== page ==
The Treaty of Saint-Germain (1919)
The Treaty of Saint-Germain was signed with Austria on 10th September 1919.
Austria lost Bohemia and Moravia to Czechoslovakia, Dalmatia, Bosnia and Herzegovina to Yugoslavia, Galicia to Poland, Bukovina to Romania, Trentino, Istria, Trieste and parts of South Tyrol to Italy.
This reduced them to 25% of pre-war land and made them a land-locked state.
Their industrially productive areas were ceded to Poland and Czechoslovakia, which severely restricted Austria and meant that they would heavily rely on trade and would not be able to recover their economy easily.
Three million German speakers were placed in Czechoslovakia and their population was reduced to 6.5 million people.
Their army was to be limited to 30,000 men.
A high reparations sum was set, but due to their severe financial problems, they never had to pay any as Austria went bankrupt before the sum was officially set.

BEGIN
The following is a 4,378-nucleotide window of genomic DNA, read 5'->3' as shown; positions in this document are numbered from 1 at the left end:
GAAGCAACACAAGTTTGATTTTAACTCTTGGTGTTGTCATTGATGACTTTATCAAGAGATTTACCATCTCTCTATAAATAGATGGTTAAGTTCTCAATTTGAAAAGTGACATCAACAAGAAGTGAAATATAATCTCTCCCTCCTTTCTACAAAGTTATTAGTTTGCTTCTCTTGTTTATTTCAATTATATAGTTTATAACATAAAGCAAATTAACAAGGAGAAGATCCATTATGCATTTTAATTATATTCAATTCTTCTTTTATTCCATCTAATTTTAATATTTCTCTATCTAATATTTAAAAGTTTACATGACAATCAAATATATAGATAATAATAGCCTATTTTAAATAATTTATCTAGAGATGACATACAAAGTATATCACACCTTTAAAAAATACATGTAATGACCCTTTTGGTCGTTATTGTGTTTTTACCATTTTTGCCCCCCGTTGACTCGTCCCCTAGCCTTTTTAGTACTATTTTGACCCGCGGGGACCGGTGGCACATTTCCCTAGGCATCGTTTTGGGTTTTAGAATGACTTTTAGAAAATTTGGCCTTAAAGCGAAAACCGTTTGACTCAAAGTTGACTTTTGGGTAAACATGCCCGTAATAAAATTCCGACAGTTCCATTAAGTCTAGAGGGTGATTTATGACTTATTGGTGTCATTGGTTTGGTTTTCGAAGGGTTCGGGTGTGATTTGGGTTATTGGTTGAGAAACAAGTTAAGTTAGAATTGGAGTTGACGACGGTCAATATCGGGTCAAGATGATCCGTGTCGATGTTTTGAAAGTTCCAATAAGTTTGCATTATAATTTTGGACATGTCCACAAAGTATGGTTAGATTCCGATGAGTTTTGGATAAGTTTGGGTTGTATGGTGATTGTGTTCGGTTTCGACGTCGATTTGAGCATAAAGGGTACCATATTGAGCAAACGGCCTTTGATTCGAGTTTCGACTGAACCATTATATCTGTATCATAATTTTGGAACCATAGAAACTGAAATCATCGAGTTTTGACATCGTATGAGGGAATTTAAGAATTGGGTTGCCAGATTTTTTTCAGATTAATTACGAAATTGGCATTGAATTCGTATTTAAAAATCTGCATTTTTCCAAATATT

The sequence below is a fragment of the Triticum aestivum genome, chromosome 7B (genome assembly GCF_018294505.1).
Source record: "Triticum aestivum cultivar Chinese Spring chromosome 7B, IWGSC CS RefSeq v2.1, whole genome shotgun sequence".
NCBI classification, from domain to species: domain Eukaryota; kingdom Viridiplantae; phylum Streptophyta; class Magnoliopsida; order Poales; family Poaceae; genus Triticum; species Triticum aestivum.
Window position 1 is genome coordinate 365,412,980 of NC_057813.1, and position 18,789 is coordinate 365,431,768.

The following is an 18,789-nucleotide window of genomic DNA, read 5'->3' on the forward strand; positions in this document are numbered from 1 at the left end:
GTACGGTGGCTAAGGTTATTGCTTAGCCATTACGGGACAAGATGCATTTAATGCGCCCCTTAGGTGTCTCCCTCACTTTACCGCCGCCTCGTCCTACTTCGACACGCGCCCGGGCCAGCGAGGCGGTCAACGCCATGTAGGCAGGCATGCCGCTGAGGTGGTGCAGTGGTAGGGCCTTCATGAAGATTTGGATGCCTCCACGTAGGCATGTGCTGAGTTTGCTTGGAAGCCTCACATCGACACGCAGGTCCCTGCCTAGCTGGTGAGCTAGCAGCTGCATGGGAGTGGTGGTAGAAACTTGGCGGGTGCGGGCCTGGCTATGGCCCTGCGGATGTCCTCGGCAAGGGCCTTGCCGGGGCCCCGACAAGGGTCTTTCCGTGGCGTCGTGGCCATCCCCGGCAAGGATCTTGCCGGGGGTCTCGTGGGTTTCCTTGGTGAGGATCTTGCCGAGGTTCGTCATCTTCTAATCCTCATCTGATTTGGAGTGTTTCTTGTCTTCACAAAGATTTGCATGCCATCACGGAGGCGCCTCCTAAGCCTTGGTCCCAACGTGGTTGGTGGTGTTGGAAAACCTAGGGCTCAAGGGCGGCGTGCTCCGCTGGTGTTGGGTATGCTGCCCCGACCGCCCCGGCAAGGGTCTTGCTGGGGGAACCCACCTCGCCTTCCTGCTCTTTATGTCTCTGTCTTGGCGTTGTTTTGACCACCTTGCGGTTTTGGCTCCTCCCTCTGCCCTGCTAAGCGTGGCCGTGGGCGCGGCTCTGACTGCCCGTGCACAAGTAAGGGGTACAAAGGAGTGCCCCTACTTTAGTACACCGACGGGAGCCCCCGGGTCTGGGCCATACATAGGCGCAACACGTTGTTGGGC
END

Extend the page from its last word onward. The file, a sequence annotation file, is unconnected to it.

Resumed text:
Anschluss between Germany and Austria was forbidden. Both Germans and Austrians were angered by this, believing it would solve their financial problems, while also wishing to unite German speakers.
Situation prior to the Treaty
The Habsburg empire had broken up before armistice was signed despite Emperor Karl I trying to keep the empire together. However, the Treaty did formally break it up.
Before, and after the treaty was signed, Austria faced significant levels of food insecurity.